A New York City police officer who was caught on video Saturday pointing a stun gun at a man and violently taking him to the ground over an alleged social distancing violation has been stripped of his gun and badge and placed on desk duty pending an internal investigation.
Bystander video showed the plainclothes officer, who was not wearing a protective face mask, slapping 33-year-old Donni Wright in the face, punching him in the shoulder and dragging him to a sidewalk after leveling him in a crosswalk in Manhattan’s East Village.
“The behavior I saw in that video is simply not acceptable,” Mayor Bill de Blasio tweeted Sunday. He said earlier in the day that there will be a careful look into what happened.
Police spokeswoman Sgt. Mary Frances O’Donnell said Wright “took a fighting stance against the officer” when he was ordered to disperse and was arrested on charges including assault on a police officer and resisting arrest.
The charges have been deferred pending further investigation, a Manhattan District Attorney’s Office spokesperson said. A message seeking comment was left with the police officers’ union.
Wright’s arrest and that of two other people minutes earlier on the same block across from a public housing complex raised new questions about the police department’s use of force, the role of officers in enforcing social distancing measures and inconsistency in how they’re applied.
The manner of Wright’s arrest appeared to echo that of 20-year-old Fitzroy Gayle, who was seen on bystander video pleading for help as several officers wrestled him into submission on a Brooklyn sidewalk in early March.
Jennvine Wong, a lawyer with the Legal Aid Society’s Cop Accountability Project, said footage of the arrests Saturday stood in sharp contrast to photos and video including some tweeted out by the police department showing officers in crowded city parks handing out face masks and gently reminding people to stay 6 feet apart.
“This certainly isn’t the first time and this isn’t even the first time in this pandemic that we’ve seen evidence of discriminatory policing by the NYPD,” Wong said.
Carolyn Martinez-Class, of the police watchdog Communities United for Police Reform, said: “This incident illustrates why public health professions and community partners should be responsible for social distancing education and creating norms not police.”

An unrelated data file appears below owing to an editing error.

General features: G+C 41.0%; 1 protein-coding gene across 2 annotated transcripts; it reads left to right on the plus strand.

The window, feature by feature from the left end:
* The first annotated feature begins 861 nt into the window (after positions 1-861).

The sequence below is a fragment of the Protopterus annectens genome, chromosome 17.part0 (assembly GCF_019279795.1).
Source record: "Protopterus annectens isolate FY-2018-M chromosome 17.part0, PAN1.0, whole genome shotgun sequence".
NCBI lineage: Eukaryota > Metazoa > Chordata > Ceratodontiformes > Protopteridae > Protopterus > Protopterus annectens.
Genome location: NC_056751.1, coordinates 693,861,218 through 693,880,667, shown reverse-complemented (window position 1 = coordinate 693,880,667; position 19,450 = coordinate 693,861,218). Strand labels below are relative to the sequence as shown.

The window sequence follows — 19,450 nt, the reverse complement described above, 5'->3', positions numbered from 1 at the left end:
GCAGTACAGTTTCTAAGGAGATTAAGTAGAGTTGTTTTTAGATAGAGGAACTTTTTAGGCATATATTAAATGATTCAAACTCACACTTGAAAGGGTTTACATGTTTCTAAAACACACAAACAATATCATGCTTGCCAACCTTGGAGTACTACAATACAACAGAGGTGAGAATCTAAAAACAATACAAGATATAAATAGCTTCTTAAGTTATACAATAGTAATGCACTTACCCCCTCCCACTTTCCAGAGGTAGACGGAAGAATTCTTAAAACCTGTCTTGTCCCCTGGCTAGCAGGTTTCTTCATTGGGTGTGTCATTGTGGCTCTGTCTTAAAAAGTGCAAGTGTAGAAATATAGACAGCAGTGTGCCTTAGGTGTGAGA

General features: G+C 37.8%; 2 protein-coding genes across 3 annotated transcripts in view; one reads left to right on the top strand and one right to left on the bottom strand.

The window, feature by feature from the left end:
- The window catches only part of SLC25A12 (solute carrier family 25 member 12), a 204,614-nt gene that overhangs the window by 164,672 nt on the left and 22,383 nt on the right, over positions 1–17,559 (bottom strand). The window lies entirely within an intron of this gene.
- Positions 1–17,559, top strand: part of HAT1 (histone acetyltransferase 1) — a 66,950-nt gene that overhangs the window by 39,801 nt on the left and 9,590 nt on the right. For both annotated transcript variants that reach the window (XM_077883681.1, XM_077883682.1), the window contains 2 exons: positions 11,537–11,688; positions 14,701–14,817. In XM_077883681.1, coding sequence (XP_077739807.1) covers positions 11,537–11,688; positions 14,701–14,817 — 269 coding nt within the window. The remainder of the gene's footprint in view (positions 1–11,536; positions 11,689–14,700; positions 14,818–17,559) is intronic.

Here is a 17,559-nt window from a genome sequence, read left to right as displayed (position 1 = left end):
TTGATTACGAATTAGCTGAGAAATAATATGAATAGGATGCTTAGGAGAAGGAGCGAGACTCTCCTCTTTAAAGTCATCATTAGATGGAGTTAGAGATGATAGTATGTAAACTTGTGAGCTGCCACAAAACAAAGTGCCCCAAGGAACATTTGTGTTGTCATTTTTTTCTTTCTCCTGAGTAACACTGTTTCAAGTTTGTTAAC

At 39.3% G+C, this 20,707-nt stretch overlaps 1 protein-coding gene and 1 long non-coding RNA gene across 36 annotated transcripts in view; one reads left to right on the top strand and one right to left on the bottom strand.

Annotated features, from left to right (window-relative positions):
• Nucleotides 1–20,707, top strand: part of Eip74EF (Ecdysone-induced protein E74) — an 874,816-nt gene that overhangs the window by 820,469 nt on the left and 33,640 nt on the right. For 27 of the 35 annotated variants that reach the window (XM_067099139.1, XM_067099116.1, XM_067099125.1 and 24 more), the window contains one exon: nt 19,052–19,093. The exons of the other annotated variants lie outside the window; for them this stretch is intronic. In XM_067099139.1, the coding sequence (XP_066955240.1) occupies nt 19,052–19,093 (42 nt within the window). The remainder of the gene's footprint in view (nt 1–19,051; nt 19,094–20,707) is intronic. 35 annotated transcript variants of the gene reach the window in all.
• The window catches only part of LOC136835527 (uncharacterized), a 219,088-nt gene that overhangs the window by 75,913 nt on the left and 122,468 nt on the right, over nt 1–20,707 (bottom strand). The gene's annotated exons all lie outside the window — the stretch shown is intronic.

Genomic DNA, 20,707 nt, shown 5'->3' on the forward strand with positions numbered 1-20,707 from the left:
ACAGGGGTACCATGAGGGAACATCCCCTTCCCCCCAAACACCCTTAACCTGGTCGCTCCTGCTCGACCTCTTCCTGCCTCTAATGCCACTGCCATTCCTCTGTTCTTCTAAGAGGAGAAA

The police department assigned 1,000 officers to social distancing patrols over the weekend as temperatures reached the high 70s (about 25 degrees Celsius). On Saturday, they issued 51 summonses, including 43 in city parks.
At a news conference Sunday, Shea said he was aware of just three arrests. Minutes before the confrontation with Wright, video from a nearby security camera showed officers used force in arresting a couple for allegedly failing to comply when asked to disperse.
O’Donnell said officers saw that one of them, a 31-year-old man, had a “bag of alleged marijuana in plain view.” The bystander video of Wright’s arrest showed the plainclothes officer, Francisco Garcia, helping take one of those people to the ground before turning his attention to Wright, who was moving toward the area of that arrest from about 10 to 15 feet away.
Garcia in a black T-shirt, jeans and a Yankees cap turned toward Wright and cursed at him to “(get) back right now,” according to the video. At the same time, the officer pulls up his Taser and points it toward Wright, possibly triggering the device.
Garcia continued toward Wright and eventually holstered his Taser. It wasn’t clear what Wright was doing because he wasn’t in the frame the entire time, though just before Garcia tackled him, he was seen stopping and standing in front of the officer with what appeared to be a clenched fist at his side.
“What you flexing for? Don’t flex,” Garcia said, before grabbing Wright and wrestling him to the ground, slapping and punching him in the process. The officer then took Wright’s arm and dragged him from the crosswalk where he landed back onto the sidewalk and pushed him onto his stomach.
The video then showed another officer stepping in and helping handcuff Wright. Kneeling on the top of Wright’s back or neck to keep him down, the plainclothes officer started jawing and cursing at bystanders. One of them yelled back: “he didn’t even do nothing”.